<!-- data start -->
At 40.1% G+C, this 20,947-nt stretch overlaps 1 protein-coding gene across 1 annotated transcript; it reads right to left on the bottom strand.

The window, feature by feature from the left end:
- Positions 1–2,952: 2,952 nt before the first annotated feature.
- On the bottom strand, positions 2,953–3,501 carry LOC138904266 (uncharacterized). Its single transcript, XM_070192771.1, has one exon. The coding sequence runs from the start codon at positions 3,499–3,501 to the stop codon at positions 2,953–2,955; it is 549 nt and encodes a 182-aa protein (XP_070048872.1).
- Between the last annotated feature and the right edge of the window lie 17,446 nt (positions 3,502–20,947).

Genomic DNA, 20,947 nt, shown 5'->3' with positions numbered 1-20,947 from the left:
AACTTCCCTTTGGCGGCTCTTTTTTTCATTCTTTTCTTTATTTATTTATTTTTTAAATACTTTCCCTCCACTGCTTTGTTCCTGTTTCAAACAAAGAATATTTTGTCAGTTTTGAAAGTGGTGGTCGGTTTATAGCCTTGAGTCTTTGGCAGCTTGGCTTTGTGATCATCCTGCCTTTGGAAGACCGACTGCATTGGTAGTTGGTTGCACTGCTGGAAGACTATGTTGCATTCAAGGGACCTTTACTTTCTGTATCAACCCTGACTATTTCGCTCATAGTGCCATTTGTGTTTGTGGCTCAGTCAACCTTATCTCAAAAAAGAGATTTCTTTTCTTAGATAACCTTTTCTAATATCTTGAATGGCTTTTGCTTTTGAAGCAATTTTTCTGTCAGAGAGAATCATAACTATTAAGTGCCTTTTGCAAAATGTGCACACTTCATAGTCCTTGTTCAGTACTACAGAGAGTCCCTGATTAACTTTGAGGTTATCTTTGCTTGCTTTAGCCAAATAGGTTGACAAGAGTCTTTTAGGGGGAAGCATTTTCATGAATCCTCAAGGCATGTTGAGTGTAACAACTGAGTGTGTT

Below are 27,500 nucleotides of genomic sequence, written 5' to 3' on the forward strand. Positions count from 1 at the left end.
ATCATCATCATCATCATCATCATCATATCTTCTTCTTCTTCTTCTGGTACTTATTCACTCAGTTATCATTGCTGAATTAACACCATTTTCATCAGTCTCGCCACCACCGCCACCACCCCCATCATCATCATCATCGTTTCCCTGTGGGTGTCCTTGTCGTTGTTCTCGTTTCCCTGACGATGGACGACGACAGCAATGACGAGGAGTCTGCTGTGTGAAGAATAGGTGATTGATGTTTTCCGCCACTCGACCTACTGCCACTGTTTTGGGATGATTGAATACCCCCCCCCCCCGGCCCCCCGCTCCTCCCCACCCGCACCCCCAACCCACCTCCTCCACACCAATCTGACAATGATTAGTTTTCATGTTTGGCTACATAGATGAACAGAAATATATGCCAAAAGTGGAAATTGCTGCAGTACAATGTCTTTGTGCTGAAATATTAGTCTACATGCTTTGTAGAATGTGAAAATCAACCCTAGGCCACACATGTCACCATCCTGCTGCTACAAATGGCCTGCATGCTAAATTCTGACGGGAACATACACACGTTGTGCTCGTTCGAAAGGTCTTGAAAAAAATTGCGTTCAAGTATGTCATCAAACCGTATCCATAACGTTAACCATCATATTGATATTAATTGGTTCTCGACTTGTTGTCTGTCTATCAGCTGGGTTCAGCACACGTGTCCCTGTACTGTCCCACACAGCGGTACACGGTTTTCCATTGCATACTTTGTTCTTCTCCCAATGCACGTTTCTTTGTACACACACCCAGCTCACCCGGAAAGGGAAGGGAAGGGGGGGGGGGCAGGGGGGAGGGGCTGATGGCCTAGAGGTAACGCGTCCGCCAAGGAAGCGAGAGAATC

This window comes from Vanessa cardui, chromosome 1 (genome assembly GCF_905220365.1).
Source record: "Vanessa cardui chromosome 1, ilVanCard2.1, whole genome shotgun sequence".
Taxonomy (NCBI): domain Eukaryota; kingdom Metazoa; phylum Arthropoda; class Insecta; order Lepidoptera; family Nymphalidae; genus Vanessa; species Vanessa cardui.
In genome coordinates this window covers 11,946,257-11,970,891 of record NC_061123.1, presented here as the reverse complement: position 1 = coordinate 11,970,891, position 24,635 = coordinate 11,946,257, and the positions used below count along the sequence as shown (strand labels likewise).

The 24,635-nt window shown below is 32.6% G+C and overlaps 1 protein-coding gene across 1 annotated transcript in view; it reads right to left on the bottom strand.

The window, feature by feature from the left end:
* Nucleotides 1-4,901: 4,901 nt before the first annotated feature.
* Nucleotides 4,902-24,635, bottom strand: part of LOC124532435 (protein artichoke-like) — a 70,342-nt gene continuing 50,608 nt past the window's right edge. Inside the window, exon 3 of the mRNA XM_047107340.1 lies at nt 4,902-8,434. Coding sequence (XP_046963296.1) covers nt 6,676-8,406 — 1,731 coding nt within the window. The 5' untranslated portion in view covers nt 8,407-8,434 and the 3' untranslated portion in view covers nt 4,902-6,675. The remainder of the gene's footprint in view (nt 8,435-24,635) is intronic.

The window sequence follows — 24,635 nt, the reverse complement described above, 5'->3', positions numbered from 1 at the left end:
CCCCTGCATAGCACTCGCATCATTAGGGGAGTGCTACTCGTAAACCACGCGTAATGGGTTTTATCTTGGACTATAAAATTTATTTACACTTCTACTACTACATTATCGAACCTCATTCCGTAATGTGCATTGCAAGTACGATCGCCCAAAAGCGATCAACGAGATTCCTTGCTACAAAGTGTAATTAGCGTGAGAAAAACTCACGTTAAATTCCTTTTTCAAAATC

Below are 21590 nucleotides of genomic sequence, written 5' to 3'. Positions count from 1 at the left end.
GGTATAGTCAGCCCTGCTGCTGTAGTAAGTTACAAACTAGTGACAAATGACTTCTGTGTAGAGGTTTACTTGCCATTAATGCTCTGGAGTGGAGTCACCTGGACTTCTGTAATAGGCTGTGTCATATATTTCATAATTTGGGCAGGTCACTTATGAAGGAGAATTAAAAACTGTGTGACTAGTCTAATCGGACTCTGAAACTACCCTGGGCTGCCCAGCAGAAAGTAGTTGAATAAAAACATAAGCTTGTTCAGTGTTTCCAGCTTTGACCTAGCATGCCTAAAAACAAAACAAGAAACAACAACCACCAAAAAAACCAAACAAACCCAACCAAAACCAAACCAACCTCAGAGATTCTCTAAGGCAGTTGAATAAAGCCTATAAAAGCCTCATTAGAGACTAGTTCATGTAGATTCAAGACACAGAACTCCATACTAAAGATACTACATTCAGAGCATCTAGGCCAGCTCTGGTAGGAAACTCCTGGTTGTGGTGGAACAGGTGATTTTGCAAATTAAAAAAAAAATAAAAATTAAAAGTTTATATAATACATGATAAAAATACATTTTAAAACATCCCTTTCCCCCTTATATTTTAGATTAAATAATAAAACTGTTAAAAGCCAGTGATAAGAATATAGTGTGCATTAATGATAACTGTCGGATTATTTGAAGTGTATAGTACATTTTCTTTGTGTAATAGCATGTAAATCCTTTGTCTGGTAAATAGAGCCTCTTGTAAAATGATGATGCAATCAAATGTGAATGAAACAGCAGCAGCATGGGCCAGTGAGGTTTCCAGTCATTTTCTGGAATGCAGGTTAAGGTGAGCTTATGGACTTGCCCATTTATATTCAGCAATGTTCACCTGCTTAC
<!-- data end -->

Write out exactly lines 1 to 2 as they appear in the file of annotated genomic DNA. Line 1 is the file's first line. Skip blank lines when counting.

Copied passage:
At 40.1% G+C, this 20,947-nt stretch overlaps 1 protein-coding gene across 1 annotated transcript; it reads right to left on the bottom strand.

The window, feature by feature from the left end: